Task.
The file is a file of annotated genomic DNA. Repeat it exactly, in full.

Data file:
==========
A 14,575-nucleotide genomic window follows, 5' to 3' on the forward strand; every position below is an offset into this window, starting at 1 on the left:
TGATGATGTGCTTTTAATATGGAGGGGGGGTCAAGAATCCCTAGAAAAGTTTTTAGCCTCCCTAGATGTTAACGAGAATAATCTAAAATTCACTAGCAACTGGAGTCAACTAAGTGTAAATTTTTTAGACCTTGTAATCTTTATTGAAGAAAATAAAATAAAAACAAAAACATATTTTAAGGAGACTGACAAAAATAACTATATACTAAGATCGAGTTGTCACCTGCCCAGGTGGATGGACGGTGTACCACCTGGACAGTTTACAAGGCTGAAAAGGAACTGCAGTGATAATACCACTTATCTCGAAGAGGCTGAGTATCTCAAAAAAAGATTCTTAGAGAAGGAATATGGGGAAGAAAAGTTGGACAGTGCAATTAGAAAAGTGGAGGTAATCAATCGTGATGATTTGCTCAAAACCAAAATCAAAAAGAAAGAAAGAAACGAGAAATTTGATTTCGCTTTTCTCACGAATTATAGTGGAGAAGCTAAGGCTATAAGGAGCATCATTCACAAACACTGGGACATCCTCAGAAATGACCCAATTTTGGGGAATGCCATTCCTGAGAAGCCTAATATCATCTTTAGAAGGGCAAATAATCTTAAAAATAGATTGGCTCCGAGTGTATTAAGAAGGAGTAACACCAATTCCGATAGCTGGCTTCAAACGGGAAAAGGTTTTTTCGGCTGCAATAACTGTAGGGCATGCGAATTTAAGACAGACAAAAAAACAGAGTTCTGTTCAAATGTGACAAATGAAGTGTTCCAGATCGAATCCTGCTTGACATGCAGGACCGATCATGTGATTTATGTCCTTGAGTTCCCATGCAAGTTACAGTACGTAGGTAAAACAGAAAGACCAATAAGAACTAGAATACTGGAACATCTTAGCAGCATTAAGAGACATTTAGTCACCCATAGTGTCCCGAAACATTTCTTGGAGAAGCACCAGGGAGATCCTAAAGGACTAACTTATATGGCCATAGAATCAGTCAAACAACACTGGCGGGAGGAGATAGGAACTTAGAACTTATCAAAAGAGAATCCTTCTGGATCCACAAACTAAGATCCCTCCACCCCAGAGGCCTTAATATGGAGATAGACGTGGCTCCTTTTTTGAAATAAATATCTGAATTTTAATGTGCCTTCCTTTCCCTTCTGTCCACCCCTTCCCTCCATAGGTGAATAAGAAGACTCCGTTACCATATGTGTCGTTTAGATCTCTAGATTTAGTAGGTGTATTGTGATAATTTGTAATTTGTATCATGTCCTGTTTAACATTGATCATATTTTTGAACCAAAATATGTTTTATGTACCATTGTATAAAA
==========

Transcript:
A 14,575-nucleotide genomic window follows, 5' to 3' on the forward strand; every position below is an offset into this window, starting at 1 on the left:
TGATGATGTGCTTTTAATATGGAGGGGGGGTCAAGAATCCCTAGAAAAGTTTTTAGCCTCCCTAGATGTTAACGAGAATAATCTAAAATTCACTAGCAACTGGAGTCAACTAAGTGTAAATTTTTTAGACCTTGTAATCTTTATTGAAGAAAATAAAATAAAAACAAAAACATATTTTAAGGAGACTGACAAAAATAACTATATACTAAGATCGAGTTGTCACCTGCCCAGGTGGATGGACGGTGTACCACCTGGACAGTTTACAAGGCTGAAAAGGAACTGCAGTGATAATACCACTTATCTCGAAGAGGCTGAGTATCTCAAAAAAAGATTCTTAGAGAAGGAATATGGGGAAGAAAAGTTGGACAGTGCAATTAGAAAAGTGGAGGTAATCAATCGTGATGATTTGCTCAAAACCAAAATCAAAAAGAAAGAAAGAAACGAGAAATTTGATTTCGCTTTTCTCACGAATTATAGTGGAGAAGCTAAGGCTATAAGGAGCATCATTCACAAACACTGGGACATCCTCAGAAATGACCCAATTTTGGGGAATGCCATTCCTGAGAAGCCTAATATCATCTTTAGAAGGGCAAATAATCTTAAAAATAGATTGGCTCCGAGTGTATTAAGAAGGAGTAACACCAATTCCGATAGCTGGCTTCAAACGGGAAAAGGTTTTTTCGGCTGCAATAACTGTAGGGCATGCGAATTTAAGACAGACAAAAAAACAGAGTTCTGTTCAAATGTGACAAATGAAGTGTTCCAGATCGAATCCTGCTTGACATGCAGGACCGATCATGTGATTTATGTCCTTGAGTTCCCATGCAAGTTACAGTACGTAGGTAAAACAGAAAGACCAATAAGAACTAGAATACTGGAACATCTTAGCAGCATTAAGAGACATTTAGTCACCCATAGTGTCCCGAAACATTTCTTGGAGAAGCACCAGGGAGATCCTAAAGGACTAACTTATATGGCCATAGAATCAGTCAAACAACACTGGCGGGAGGAGATAGGAACTTAGAACTTATCAAAAGAGAATCCTTCTGGATCCACAAACTAAGATCCCTCCACCCCAGAGGCCTTAATATGGAGATAGACGTGGCTCCTTTTTTGAAATAAATATCTGAATTTTAATGTGCCTTCCTTTCCCTTCTGTCCACCCCTTCCCTCCATAGGTGAATAAGAAGACTCCGTTACCATATGTGTCGTTTAGATCTCTAGATTTAGTAGGTGTATTGTGATAATTTGTAATTTGTATCATGTCCTGTTTAACATTGATCATATTTTTGAACCAAAATATGTTTTATGTACCATTGTATAAAA